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    Locke Lord QuickStudy: A Look at Connecticut’s 2017 Comprehensive Energy Strategy

    Locke Lord Publications
    Green Energy

    On July 26, 2017, the Connecticut Department of Energy and Environmental Protection (DEEP) released its draft 2017 Comprehensive Energy Strategy (CES or Strategy). DEEP is required to prepare this policy assessment pursuant to Connecticut General Statutes § 16a-3d and update it every three years. The statute requires that DEEP assess and plan for all energy needs in the state, including, but not limited to, electricity, heating, cooling, and transportation. DEEP must incorporate other Connecticut energy planning documents into the Strategy, including the Integrated Resources Plan and the Conservation and Load Management Plan. DEEP is further required to consider paths to achieve the least-cost mix of energy supply sources and measures that reduce demand for energy, giving due regard to such factors as consumer price impacts, security and diversity of fuel supplies, public health and safety, environmental goals, conservation of energy resources and the state’s economy.

    DEEP was created in 2011, when Governor Malloy merged the Departments of Environmental Protection and Public Utility Control. Energy staff was split between an energy policy wing, and the independent quasi-judicial Public Utilities Regulatory Authority (PURA). The newly-minted DEEP Bureau of Energy and Technology Policy released the first CES for public comment in 2012. Finalized in 2013, the Strategy focused on five areas: energy efficiency, industrial energy needs, electricity supply, natural gas, and transportation. The 2017 CES narrows its focus to three sectors: Electric Power, Buildings and Transportation.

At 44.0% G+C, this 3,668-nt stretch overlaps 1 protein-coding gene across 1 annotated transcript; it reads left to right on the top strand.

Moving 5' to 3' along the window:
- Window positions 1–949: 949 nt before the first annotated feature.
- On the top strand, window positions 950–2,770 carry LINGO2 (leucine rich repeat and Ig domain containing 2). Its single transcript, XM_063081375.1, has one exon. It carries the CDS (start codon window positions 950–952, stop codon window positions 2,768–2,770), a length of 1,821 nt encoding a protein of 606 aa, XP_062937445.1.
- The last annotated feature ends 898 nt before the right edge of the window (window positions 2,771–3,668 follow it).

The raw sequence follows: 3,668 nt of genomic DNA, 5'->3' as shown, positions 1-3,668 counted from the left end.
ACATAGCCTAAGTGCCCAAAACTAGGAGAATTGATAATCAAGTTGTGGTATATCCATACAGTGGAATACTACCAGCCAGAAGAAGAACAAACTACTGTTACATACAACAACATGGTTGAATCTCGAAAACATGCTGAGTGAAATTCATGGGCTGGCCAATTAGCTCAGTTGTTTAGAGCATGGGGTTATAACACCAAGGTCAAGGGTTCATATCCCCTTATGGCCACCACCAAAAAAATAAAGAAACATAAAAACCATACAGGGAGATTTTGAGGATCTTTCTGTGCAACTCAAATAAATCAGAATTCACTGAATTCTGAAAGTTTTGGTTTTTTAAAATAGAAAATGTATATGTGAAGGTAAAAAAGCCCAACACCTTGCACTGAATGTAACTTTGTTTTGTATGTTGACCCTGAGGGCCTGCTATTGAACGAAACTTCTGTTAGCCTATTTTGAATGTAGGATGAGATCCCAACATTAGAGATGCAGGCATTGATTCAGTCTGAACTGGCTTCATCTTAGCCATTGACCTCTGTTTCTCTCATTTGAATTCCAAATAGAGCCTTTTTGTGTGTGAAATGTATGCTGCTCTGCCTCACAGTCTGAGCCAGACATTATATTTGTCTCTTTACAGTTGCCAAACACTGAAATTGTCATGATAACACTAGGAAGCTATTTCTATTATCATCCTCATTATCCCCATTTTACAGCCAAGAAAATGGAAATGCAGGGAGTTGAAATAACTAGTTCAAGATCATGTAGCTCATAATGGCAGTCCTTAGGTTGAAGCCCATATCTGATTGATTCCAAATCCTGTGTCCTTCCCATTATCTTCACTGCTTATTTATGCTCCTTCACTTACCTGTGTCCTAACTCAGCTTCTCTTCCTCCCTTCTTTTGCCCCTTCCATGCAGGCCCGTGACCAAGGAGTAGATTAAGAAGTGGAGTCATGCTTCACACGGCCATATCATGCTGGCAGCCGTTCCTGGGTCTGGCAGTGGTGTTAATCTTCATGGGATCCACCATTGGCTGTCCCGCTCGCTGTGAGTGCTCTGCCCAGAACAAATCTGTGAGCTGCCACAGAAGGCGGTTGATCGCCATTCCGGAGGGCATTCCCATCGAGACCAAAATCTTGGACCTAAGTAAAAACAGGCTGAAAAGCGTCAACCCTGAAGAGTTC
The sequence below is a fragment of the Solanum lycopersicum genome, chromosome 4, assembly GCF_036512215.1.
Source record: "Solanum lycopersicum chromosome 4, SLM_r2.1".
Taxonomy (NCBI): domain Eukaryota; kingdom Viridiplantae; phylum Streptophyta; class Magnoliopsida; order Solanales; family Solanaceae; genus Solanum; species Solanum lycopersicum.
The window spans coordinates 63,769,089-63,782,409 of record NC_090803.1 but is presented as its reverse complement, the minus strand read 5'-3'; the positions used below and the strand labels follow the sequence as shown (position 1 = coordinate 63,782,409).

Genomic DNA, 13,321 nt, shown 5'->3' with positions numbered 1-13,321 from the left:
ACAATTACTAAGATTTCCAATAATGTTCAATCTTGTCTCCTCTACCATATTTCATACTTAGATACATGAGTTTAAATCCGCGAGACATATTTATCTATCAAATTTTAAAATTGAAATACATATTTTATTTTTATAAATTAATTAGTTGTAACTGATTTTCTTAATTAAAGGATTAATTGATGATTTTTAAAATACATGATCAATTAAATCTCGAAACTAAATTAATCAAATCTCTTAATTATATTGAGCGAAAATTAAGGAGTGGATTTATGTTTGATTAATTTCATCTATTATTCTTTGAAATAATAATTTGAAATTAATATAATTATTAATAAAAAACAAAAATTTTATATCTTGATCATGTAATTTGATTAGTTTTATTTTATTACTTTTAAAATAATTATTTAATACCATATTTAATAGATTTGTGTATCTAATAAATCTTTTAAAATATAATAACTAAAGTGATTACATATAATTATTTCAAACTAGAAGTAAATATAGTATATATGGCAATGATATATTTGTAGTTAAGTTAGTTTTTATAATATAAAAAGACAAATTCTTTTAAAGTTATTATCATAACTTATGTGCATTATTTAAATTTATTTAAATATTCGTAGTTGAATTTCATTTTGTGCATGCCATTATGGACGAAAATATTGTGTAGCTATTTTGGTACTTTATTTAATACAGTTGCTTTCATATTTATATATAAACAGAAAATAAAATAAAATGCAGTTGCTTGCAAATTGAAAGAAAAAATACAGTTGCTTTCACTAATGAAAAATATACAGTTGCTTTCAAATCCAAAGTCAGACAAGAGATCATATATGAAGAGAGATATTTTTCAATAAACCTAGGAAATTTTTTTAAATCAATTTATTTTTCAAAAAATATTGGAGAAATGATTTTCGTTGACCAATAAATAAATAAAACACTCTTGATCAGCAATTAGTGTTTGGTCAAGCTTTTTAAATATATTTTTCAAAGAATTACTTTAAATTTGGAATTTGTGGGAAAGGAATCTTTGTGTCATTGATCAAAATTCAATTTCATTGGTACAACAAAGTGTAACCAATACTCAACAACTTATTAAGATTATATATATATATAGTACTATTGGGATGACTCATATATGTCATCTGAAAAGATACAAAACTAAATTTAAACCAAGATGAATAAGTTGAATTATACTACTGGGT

Electric Power Sector

    The CES opens with a primer on the regional electric grid, focusing on issues that have led to overreliance on natural gas as New England’s primary generating fuel. DEEP advances electric sector recommendations while keeping an eye on the goals of Connecticut’s Global Warming Solutions Act, which requires the state to reduce greenhouse gas emissions by 10% from 1990 levels by 2020 and 80% from 2001 levels by 2050 (Conn. Gen. Stat. § 22a-200a). In order to meet these ambitious goals, DEEP recommends that the state dramatically decarbonize its energy usage. Many of the Electric Power Sector recommendations focus on this goal, including expanding the state’s Renewable Portfolio Standard to 30% Class I renewables by 2030 and phasing down the percentage of sustainable biomass and landfill methane gas renewable energy certificates (RECs). The Strategy highlights the decreasing cost of renewable energy, both at grid-scale and behind-the-meter.


    DEEP’s Electric Power Sector recommendations include:
    • An expansion of the state’s Renewable Portfolio Standard beyond 2020 to 30% Class I by 2030.
    • Multiple strategies to achieve balanced deployment of renewables at the least cost to ratepayers, including:
      • Revisions to net metering rules to better reflect the value that resources provide to the system through renewable energy tariffs;
      • Additional state-run grid-scale competitive procurements; and
      • Establishing a schedule and amount for grid-scale and behind-the-meter resource mix and pricing caps.
    • Evaluation of scenarios considering nuclear retirement and retention of Connecticut’s Millstone Station. On July 25, 2017, Governor Malloy issued Executive Order No. 59, directing DEEP and PURA to conduct a resource assessment to evaluate the current and projected economic viability for the continued operation of the Millstone nuclear generating facilities.
      • DEEP and PURA will conduct a joint proceeding under PURA Docket 17-07-32 to implement the Governor’s Executive Order.